We’re finally at the end of the Books of Sorrow. This final chapter seems to be written from Oryx’s point of view as he muses on all that he has done.

First we see (Oryx’s?) Hive restate their belief in the form of an open letter to the things they plan to kill. It’s the same basic thing where they say that building safe spaces for cooperation is a fatal lie because the universe only offers two paths: Being ruthless or being extinct.

Next, we see Oryx musing a little about where he is now. How his Hive and Crota keep him and his worm sated with rich tribute. And how he is now using his power to learn more about the Deep. Oryx briefly wonders about his sisters and has come to suspect that they might be hiding secrets and power from him since they went their separate ways, but as is typical Oryx is fine with that because “the only meaningful relationship is the attempt to destroy.” He also states that the Deep dosen’t want everything to be the same, but rather it was strong life that can live forever. This seems to have a few logical flaws, like what happens when there are only two forms of life left, but Oryx seems committed to his way of thinking now…

Then, we see Oryx thinking about his past and about returning to Fundament. But he concludes there is no point because he knows what happened to everything on that gas giant. He became that world’s ultimate descendant and learned the answer to the questions about the universe his people had been asking. We also see that Oryx is actually aware enough to know that he doesn’t yet fully understand the natures of the Deep and the Traveler, but he does want to learn.

And finally, Oryx considers all he has done. He thinks of his goals as to become so closely associated with death that if the universe ends he will survive as a part of the nothingness the universe becomes. He also relates the Hive’s philosophy in perhaps the most understandable terms yet:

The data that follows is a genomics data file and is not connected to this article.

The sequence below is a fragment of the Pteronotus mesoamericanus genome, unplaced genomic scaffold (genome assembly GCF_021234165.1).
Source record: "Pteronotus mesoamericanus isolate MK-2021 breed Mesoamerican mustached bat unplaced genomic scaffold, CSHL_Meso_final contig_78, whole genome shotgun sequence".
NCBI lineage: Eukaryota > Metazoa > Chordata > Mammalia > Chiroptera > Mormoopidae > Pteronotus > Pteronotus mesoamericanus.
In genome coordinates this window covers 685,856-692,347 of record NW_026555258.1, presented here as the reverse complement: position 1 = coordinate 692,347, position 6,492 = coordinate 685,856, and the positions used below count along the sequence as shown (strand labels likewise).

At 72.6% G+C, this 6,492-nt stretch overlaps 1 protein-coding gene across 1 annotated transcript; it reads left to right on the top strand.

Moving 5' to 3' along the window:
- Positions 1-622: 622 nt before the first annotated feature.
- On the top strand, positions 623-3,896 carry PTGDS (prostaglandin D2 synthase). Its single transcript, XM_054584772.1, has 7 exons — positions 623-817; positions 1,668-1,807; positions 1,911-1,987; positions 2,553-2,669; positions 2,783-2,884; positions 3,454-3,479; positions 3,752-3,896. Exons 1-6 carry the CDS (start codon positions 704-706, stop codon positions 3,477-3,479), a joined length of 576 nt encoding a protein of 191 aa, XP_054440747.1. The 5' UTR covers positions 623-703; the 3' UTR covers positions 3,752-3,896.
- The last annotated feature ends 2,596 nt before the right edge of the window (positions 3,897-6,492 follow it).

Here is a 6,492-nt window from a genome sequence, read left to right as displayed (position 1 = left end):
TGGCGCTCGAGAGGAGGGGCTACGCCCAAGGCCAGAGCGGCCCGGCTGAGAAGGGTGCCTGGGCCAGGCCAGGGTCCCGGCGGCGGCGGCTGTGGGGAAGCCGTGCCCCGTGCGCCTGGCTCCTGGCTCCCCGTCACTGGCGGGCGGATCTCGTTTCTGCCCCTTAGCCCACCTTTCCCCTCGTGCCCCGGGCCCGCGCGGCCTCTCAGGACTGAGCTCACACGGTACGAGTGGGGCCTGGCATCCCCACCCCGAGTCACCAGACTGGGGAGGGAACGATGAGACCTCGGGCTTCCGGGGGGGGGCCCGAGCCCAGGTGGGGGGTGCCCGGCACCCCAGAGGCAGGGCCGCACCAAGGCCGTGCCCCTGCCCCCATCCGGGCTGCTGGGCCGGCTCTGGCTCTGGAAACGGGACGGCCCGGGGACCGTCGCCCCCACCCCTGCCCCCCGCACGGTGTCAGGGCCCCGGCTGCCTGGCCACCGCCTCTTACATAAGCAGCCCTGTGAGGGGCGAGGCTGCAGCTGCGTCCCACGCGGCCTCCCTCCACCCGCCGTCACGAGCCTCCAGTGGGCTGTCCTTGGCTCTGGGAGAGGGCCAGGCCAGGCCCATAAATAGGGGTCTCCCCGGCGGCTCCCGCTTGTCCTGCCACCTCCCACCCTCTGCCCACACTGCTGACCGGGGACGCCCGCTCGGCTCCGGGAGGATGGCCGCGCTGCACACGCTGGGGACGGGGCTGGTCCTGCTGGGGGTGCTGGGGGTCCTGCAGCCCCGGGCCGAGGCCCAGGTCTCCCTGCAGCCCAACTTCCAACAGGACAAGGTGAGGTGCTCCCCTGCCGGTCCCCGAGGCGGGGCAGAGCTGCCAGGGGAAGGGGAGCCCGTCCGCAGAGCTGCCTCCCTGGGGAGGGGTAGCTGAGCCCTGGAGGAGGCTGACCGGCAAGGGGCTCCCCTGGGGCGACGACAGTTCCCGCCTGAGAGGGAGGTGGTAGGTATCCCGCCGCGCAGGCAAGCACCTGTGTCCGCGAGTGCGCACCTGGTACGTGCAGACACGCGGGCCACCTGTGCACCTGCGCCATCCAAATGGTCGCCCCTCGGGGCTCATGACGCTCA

Far better to have a savage universe with a happy end than a happy universe with no hope.

Oryx himself goes on to think through the process something would have to go through to defeat him. He reasons that someone would need to kill his echoes, defeat him in the material world, defeat his count, and then confront him in his throne world. He realizes that while he is vastly powerful, a lot of that power is now derived from the tribute flowing from his daughters, and Crota, and his court, and if all of those are defeated he would no longer be able to feed his worm god.

As cruel and destructive as Oryx is, he still acknowledges that if something is able to defeat his Hive and his court and his children and him then that thing deserves to win. As bad as Oryx is, he is at least honest about the whole thing.

We know he was honest when he wrote this final Book of Sorrow because if we track forward to the time of our Guardians we take this exact path to killing Oryx. We first killed Crota, then we eliminated the key players of Oryx’s court (namely the Warpriest, then Golgoroth, then Oryx’s daughters) and finally we cut Oryx off from the tribute of corrupted Light he has stored up. As Oryx said, if all these things were to happen, if he was to fail, then let him become wormfood. And so he did.

Of course, as all great villains, Oryx’s isn’t quite done. Even in defeat he is confident that whoever defeated him will ultimately be forced to carry on his work. He believes that no matter what happens, he, in the form of his ideas and his cruelty, will live on forever. And so far, we don’t have much to prove him wrong!

But, just as Oryx came to an end, so too has our in depth look at the Books of Sorrow! We’ve come a long long way!

  • We tracked the heroic exploits of the three brave sisters who should have been heirs to the Osmium Court.
  • We watched as the Hive, a race of short lived krill people entangled themselves with a group of evil worm gods and used destruction to rise above the lives they had lived for millions of years.
  • We watched as Oryx, Savathûn, and Xivu Arath laid waste to hundreds if not thousands of powerful civilizations.
  • Here at the end, we’ve see that the Hive fractured as its three masters went their separate ways based on differences of ideology and raw destructive might.

We’ll eventually revisit the Hive and their exploits as we explore their attempts to conquer Humanity and defeat the Guardians of The City. But first we have some new and exciting topics to cover, starting with:

I hope you’ll join me as I attempt to trace a proud race as they are forced from the heights of their Golden Age down to becoming scavengers on the edge of extinction.